12. Ask students to remove three clamps at a time, at one three-fold joint, brush glue on the flaps, and replace the clamps. One handle on the clamp can be folded flat as a mark that the corner has been glued.  Students can work from all sides, locating any unmarked corners that need glue to work on. 

It is easier to keep track of things if you first do the outer twenty vertices, then do the inner twenty.  It is physically easiest to work just on the top half, then turn it over to do the other half. 

13. After the glue dries (typically 15 minutes) the clamps can be removed.

14. Display the completed construction somewhere very visible.  (You could hang it by a string from one of its corners.  Or take it for a ride on the Metro...)

Part C. Conclusion

1. Students should be able to see how the design relates to a dodecahedron, but has an inner and outer layer for the vertices.  They may also notice how pairs of parts are co-planar.  The inner vertices are each like the corner of a cube, with three 90-degree angles and 90-degree dihedral angles.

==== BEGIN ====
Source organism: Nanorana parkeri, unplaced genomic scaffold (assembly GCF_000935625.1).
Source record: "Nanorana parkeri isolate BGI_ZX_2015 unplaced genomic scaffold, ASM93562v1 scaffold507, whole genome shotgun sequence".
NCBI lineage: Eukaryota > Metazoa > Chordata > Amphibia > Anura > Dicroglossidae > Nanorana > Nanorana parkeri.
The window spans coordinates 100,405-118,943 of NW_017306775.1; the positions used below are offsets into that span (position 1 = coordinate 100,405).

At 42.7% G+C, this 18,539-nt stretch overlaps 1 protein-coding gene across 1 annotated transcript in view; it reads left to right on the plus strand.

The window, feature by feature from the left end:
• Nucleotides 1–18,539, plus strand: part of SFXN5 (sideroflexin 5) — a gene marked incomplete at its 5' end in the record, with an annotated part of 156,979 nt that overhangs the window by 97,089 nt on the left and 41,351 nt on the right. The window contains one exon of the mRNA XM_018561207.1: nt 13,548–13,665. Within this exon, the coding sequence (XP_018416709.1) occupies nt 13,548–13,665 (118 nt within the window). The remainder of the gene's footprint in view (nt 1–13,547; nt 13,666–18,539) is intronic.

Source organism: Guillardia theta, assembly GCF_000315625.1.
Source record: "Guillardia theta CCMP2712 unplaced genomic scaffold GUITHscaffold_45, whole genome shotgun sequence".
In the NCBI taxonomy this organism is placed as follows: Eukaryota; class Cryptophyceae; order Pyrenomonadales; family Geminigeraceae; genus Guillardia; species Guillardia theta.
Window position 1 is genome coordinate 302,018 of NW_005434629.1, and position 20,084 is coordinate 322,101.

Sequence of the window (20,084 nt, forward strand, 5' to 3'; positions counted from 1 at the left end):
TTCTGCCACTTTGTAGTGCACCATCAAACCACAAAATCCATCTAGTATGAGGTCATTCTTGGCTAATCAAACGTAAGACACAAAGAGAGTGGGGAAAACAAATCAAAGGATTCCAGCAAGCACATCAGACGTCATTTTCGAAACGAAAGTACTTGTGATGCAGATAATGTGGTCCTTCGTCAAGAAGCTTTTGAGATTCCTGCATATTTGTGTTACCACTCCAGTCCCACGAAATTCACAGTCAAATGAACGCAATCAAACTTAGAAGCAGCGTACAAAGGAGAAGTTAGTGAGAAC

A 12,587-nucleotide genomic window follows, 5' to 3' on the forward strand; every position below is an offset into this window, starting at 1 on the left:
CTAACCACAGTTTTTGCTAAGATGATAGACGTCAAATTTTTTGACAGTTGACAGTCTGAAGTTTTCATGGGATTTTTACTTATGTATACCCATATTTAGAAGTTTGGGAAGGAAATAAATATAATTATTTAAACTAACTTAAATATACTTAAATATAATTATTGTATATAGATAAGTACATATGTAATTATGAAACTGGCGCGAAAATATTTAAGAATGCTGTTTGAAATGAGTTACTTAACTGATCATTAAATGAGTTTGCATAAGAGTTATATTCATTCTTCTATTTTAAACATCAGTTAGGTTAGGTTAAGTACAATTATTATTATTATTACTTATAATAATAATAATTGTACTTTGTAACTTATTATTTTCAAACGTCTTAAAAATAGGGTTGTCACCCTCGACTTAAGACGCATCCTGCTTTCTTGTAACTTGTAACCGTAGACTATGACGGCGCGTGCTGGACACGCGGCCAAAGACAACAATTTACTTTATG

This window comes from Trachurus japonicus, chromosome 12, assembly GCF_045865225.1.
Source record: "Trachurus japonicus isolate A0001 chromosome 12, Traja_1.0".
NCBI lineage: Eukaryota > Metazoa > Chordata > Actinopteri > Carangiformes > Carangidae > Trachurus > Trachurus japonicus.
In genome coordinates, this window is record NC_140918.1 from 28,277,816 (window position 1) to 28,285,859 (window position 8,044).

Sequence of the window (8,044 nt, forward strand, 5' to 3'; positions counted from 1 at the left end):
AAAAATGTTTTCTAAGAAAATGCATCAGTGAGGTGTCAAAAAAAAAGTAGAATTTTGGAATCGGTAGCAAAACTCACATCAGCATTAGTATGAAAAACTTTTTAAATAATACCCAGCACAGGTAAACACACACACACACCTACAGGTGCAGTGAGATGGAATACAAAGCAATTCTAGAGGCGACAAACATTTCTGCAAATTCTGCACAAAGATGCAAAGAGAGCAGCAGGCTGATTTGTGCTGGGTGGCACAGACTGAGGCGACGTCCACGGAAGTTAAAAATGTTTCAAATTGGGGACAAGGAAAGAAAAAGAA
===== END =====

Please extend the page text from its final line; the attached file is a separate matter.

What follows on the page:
Possible Extensions

1. Students who have done the Design-Your-Own-Sculpture activity might also observe how four of the lines align to the edges of a 63.5 degree rhombus.  The design can be understood as a variation on Autumn (and the pentagonal hexecontahedron) that includes an inner part which extends beyond the rhombus.  You can create your own variations of this design which go beyond the rhombus in your own way to reach the "cube corner".

Note: The design underlies this sculpture. It is its "spherical foundation" before being compressed by scaling to an oblate form.